18 January 2019 | 0
You won’t be surprised to hear that cloud, digital transformation, hyper converged infrastructure (HCI), SD-WAN, IoT, machine learning (ML) and artificial intelligence (AI) are some of the technologies and trends expected to play a prominent role this year.
Many of them were also highlighted as major trends and technologies for last year and are probably going to be featured again when 2020 begins.
But how they will feature and in what ways depends on who you ask. For example, Francis O’Haire, group technology director at DataSolutions, believes that ML and AI “will become common in areas such as cyber security, data analytics and IT infrastructure management”. A view shared by Karen O’Connor, general manager service delivery at Datapac, who cites the use of AI and ML to protect against ransomware. She points to Sophos Phish Threat as a means to educate and test users on phishing through automated attack simulations and training.
And Michael Conway, director at Renaissance, predicts that behavioural-based and predictive technologies, particularly those based on a mix of AI and ML “will become critical in order to continue to offer a secure and compliant environment”. George O’Dowd, managing director at Novi, on the other hand, stresses the role of AI in “support functions like HR, logistics and the supply chain. More innovative SMEs may then seek to implement tried-and-tested AI functions in their business processes”.
When it comes to HCI, Darren O’Sullivan, sales director at Logicalis Ireland, believes there will be a growing number of HCI deployments “for appropriate customer deployments”. He also predicts “increased demand for IT compute, storage, networking and security services across the board” on the back of continued investment in digital transformation initiatives.
O’Haire is unequivocal, claiming that 2019 will see HCI “grow from being a disruptive niche technology to becoming the preferred replacement for ageing and complicated SAN-based architectures”.
Continuing with the software-defined theme, Mike Cox, UK & Ireland channel development and alliances director at Westcon, predicts that SD-WAN adoption will play well with multi-site organisations this year. “The technology is more established, and the market is more accepting,” he argues.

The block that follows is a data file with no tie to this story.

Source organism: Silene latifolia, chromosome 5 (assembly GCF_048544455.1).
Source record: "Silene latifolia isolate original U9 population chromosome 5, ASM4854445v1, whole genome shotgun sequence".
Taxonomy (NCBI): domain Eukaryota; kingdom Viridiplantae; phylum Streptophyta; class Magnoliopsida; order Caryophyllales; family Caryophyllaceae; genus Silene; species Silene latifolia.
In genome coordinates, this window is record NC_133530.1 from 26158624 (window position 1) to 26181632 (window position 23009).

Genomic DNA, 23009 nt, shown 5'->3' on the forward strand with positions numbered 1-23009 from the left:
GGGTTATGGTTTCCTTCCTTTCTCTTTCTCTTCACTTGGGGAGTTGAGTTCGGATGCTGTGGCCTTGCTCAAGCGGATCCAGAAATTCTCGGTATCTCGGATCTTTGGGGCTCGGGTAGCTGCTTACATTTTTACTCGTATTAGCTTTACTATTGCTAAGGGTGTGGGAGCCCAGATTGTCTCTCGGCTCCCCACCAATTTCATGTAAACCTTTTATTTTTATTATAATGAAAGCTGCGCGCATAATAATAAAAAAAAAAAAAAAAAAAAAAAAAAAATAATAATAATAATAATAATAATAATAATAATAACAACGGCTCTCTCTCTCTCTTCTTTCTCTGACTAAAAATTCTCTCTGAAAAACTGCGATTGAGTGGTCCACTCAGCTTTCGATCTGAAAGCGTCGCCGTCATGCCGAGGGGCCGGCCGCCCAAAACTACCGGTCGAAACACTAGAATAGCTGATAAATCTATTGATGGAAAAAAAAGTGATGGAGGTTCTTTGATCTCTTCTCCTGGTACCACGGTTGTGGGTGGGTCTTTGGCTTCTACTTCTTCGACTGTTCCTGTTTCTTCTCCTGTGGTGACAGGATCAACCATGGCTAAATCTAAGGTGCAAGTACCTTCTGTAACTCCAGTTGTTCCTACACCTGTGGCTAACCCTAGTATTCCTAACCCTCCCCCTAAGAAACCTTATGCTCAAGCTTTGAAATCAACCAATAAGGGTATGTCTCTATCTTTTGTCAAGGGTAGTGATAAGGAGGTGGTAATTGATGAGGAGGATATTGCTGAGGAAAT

Cox admits that “security is a major concern for customers”, but there are “plenty of complementary solutions”. He adds that “more partners will need to be SD-WAN savvy was customer demand rapidly increases”.
It’s probably no surprise to anybody that cloud looms large in 2019. Evanna Kearins, vice president for global field marketing at DataStax, says that there will be a particular focus on hybrid and multi-cloud deployments this year. But it will bring its own problems. “The challenge that companies will find is that they can move their apps over to hybrid, but they will not be able to move their data so easily, at least without major application rewrites,” she warns. “Cloud database deployments will therefore get more attention next year.”
As a consequence, a big differentiator for partners will be the ability to understand “how to migrate applications and data to the cloud, particularly when there are multiple clouds involved”.
O’Dowd agrees that businesses will continue to adopt subscription-based cloud services and solutions this year but there will be a move “towards more innovative cloud adoptions and approaches”. He highlights a demand “for more agile and versatile cloud environments”. With the increased investment in digital transformation initiatives, O’Sullivan believes that “the ratio of deployments will shift from traditional on-premise solutions to cloud-based models”. He’s fairly safe in that prediction given that the Cloud industry Forum recently reported that spending on cloud infrastructure had surpassed on-premise infrastructure for the first time in 2018.
Incidentally, that report, Cloud – The Next Generation, also highlighted the role of cloud in enabling the technologies of the fourth industrial revolution: AI, ML, IoT, blockchain and big data.
On the subject of infrastructure, O’Connor at Datapac is keen to stress the popularity of Device-as-a-Service (DaaS) in 2019. She argues that outsourcing hardware procurement and lifecycle management frees up resources while allowing employers to meet their user expectations of “ensuring technology is up-to-date and always available. Given the IT skills shortage, user expectations will be a key driver behind DaaS, as employers seek to entice the best talent”.
Mind you, just because people are highlighting some of the same technologies for 2019 that were cited as big trends for 2018, doesn’t mean that things have become boring. Far from it. Especially not for channel partners who will have to grapple with pressures on their own businesses while helping their customers stay on top of everything that 2019 throws at them. Plus ca change and all that.